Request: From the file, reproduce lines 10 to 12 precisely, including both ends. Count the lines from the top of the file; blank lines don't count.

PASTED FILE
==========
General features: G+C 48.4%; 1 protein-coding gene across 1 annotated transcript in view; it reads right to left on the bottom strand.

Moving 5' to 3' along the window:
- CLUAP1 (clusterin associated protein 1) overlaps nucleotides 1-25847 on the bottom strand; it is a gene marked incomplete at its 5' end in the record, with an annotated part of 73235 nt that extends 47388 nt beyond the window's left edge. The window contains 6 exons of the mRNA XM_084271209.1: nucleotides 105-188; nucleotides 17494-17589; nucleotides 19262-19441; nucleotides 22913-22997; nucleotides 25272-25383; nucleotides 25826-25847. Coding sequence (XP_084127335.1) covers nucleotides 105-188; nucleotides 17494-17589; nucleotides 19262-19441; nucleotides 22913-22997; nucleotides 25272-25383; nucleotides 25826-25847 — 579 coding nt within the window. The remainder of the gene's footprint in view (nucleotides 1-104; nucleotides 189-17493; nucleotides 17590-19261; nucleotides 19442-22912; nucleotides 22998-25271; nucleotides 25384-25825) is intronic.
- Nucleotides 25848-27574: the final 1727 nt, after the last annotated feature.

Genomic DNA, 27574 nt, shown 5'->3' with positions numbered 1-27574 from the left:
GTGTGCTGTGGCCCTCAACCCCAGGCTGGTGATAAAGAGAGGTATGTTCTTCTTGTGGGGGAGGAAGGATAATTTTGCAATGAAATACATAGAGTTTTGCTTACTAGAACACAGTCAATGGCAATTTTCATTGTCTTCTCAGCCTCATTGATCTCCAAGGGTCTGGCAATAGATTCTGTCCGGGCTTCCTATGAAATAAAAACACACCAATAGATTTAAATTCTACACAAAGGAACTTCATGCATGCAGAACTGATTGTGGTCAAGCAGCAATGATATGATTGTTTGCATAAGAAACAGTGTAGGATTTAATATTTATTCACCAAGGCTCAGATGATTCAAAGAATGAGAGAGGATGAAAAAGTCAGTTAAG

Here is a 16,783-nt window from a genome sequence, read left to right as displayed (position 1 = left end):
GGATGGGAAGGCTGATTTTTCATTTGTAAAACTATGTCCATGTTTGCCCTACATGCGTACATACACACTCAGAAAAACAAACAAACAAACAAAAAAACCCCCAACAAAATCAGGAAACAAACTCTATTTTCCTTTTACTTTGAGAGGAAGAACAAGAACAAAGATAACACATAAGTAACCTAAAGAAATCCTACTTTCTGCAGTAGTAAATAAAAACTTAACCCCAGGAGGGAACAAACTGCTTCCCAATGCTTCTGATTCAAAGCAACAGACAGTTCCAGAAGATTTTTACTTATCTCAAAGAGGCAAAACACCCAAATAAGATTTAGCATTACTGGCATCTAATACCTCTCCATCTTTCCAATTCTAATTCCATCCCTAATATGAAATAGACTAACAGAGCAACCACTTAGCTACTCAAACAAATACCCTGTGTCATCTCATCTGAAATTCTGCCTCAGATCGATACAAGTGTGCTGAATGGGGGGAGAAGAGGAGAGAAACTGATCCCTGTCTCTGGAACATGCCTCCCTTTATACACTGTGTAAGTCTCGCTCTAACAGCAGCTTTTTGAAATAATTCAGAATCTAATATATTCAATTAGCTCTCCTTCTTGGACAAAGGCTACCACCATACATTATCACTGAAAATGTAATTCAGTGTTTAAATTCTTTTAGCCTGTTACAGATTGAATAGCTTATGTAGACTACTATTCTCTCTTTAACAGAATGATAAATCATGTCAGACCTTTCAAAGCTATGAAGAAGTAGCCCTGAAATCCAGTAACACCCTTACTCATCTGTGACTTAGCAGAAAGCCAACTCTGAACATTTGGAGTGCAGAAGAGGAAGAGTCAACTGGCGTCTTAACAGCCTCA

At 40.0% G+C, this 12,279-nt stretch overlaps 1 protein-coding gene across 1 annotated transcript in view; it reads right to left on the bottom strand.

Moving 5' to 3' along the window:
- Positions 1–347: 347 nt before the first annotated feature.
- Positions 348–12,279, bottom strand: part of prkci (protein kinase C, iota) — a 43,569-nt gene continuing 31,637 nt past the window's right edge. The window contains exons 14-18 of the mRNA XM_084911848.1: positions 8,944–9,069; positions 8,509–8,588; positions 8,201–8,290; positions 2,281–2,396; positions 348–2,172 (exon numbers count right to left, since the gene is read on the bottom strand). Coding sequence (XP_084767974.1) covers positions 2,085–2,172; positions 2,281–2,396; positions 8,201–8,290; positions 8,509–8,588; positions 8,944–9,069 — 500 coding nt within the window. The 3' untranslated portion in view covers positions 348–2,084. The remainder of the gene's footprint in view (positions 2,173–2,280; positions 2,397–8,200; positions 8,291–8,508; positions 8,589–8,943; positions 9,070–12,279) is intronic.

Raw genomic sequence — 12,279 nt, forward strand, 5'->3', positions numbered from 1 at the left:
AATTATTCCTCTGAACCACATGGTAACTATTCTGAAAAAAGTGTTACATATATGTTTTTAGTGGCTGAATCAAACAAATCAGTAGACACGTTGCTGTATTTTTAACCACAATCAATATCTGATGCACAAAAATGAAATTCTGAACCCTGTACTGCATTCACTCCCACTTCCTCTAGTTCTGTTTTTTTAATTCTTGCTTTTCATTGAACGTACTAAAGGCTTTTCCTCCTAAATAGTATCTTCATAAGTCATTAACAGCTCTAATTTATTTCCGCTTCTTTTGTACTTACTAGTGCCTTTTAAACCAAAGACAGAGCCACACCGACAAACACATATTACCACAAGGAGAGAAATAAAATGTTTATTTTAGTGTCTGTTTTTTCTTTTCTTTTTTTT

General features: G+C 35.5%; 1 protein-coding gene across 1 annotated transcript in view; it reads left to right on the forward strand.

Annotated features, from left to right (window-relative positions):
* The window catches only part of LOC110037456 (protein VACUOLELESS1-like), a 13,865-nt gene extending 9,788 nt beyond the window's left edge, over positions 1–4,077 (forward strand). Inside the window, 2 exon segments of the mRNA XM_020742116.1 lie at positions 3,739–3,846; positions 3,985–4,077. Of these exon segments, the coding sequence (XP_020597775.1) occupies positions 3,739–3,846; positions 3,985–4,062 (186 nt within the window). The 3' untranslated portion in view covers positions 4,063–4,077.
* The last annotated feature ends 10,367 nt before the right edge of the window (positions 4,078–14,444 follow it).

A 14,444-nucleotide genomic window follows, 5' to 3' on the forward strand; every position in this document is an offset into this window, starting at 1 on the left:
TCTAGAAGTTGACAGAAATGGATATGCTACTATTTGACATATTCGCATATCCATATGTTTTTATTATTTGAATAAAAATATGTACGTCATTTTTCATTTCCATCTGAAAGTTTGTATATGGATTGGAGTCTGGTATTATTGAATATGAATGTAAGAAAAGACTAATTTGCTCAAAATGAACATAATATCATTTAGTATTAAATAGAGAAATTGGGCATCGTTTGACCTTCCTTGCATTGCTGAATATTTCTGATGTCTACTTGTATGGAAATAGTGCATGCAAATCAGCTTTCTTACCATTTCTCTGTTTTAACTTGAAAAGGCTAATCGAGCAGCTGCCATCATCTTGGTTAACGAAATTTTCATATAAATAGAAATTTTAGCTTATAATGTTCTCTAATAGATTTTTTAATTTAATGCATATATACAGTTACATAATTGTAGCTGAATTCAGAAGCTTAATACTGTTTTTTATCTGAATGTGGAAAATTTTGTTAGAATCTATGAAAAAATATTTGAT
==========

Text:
Moving 5' to 3' along the window:
- Positions 1–347: 347 nt before the first annotated feature.
- Positions 348–12,279, bottom strand: part of prkci (protein kinase C, iota) — a 43,569-nt gene continuing 31,637 nt past the window's right edge. The window contains exons 14-18 of the mRNA XM_084911848.1: positions 8,944–9,069; positions 8,509–8,588; positions 8,201–8,290; positions 2,281–2,396; positions 348–2,172 (exon numbers count right to left, since the gene is read on the bottom strand). Coding sequence (XP_084767974.1) covers positions 2,085–2,172; positions 2,281–2,396; positions 8,201–8,290; positions 8,509–8,588; positions 8,944–9,069 — 500 coding nt within the window. The 3' untranslated portion in view covers positions 348–2,084. The remainder of the gene's footprint in view (positions 2,173–2,280; positions 2,397–8,200; positions 8,291–8,508; positions 8,589–8,943; positions 9,070–12,279) is intronic.